“Let’s just use the RFP for our selection/implementation guide. Why do we need to review the processes? Didn’t we do that to create the RFP?” The answer to that is probably not.
Have you seen those RFP services companies that have 10’s of thousands of questions to choose from to create “your own unique RFP”? Going through the list by area of responsibility and picking and choosing what ultimately turns out to be thousands upon thousands of “yes / no” questions so you can have your own “customized RFP” to hand to a vendor? And after you’ve gone through a couple hundred questions you just start hitting the “yes we need that” radial button that adds it to your RFP? Sounds pretty funny when it’s put into perspective doesn’t it?
So ask yourself, what’s the difference between you doing that and hiring a consulting firm that uses their old RFP’s to create “your unique customized RFP” when it’s really just a gathering of data from previous clients? There’s a huge difference. You pay 10’s of thousands of dollars for the privilege of using someone else’s rehashed old RFP questions! Such a deal! So seriously, there is no difference except you pay a lot more money. And guess what, the vendor does the same thing – They just start hitting the “yes” button and will worry about the consequences later.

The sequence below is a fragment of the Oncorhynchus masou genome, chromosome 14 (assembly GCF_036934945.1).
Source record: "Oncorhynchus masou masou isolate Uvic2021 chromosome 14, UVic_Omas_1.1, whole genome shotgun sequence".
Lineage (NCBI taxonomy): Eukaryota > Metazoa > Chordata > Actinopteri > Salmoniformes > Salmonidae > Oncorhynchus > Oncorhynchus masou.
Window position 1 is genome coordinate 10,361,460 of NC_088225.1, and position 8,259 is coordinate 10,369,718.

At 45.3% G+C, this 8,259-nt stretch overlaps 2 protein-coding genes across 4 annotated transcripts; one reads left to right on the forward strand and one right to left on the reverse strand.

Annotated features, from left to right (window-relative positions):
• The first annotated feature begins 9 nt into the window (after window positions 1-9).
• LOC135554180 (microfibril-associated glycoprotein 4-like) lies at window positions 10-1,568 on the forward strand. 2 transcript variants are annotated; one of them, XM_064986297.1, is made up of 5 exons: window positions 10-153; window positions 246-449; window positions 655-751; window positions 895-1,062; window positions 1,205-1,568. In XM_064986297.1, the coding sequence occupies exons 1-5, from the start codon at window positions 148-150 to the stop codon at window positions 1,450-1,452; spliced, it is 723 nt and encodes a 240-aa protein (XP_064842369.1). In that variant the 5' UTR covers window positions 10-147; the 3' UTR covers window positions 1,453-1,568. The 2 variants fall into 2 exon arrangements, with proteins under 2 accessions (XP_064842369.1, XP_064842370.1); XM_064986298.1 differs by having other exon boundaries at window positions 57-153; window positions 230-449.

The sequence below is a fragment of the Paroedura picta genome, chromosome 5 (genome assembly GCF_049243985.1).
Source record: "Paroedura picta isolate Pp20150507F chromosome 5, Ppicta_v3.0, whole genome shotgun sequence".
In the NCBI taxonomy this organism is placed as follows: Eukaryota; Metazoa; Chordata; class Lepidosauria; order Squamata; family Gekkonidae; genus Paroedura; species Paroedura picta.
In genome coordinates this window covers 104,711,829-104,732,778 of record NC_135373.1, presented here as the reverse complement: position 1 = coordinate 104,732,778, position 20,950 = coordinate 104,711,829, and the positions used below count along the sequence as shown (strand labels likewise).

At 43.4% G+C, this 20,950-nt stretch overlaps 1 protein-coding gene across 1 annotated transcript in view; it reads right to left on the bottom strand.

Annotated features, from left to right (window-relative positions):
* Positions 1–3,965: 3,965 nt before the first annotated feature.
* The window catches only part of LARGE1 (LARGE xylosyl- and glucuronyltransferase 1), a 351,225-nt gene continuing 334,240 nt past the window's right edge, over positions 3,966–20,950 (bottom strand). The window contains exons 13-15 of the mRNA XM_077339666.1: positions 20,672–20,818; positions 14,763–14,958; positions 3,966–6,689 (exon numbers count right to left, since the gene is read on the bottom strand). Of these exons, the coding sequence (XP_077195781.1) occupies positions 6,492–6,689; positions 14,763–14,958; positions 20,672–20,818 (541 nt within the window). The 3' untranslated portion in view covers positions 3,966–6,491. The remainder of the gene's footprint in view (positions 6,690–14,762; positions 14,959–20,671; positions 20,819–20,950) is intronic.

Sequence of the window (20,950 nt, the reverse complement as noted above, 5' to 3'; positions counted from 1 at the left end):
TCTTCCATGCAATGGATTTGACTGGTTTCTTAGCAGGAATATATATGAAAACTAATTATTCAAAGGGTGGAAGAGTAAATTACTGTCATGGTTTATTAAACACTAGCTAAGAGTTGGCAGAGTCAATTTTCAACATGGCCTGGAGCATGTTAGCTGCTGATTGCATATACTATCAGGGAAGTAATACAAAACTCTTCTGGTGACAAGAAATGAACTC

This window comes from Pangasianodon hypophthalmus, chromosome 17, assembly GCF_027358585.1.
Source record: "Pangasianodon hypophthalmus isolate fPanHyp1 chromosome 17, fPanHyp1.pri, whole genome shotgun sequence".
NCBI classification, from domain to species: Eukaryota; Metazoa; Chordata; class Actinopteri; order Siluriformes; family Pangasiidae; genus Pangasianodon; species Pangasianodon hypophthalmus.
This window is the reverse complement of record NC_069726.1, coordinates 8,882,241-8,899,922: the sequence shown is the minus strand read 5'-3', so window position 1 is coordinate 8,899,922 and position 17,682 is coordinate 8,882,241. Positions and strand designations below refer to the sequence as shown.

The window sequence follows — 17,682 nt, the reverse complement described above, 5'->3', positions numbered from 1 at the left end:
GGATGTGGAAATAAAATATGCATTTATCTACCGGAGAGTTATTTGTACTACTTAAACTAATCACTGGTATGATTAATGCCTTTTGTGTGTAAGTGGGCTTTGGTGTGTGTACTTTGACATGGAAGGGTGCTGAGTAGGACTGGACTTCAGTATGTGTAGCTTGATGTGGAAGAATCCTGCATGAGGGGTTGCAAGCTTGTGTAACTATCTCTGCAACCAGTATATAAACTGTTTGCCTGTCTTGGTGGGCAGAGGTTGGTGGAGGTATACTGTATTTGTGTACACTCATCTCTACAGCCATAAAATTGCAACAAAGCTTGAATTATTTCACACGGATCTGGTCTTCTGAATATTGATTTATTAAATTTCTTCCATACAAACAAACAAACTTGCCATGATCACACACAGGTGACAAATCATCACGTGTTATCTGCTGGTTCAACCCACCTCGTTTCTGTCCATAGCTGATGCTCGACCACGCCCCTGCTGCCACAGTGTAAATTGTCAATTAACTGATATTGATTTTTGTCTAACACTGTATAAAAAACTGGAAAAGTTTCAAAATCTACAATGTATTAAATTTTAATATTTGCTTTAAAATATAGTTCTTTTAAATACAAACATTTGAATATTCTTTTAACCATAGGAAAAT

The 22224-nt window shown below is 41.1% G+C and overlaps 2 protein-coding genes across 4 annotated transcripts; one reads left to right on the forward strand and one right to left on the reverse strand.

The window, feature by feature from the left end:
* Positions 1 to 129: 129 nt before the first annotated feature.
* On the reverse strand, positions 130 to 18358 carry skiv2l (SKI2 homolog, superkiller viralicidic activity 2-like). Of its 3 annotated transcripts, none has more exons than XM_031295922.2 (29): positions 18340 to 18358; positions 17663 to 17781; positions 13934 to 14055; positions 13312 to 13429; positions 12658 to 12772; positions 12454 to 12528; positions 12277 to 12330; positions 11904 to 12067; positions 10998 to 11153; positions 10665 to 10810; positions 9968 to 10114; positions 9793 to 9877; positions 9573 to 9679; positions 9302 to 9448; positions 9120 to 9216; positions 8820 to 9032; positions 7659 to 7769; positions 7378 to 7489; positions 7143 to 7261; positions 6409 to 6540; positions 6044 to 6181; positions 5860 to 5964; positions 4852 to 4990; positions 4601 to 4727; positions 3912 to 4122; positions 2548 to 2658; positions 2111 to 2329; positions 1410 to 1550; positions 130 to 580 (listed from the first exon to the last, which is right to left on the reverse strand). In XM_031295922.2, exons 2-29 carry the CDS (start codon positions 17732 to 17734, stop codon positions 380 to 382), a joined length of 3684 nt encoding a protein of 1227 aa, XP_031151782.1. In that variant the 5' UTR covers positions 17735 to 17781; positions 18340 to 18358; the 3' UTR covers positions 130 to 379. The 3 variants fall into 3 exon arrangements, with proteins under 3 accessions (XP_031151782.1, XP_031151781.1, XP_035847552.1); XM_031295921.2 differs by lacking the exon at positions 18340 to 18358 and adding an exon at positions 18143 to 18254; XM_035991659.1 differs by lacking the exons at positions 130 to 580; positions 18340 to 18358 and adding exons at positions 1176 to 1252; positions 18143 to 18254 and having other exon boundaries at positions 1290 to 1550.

So why is a process review or an assessment different? Because they don’t focus on features and functions of a system. It’s about HOW you do something, not what you do. It’s similar to BPI or BPR (Business Process Improvement/Re-engineering). As any expert process engineer will tell you:
- The first thing you have to know is how you’re doing it now.
- Then, figure out what works or doesn’t work.
- Finally, change/modify (improve/re-engineer) the PROCESS, not the technology or people.
Not to say changing either/both technology or people isn’t necessary, but simply said, you start with process, then look at people, and as a last resort, change technology.
We’ll look at another “sound method of selecting systems” in the next post.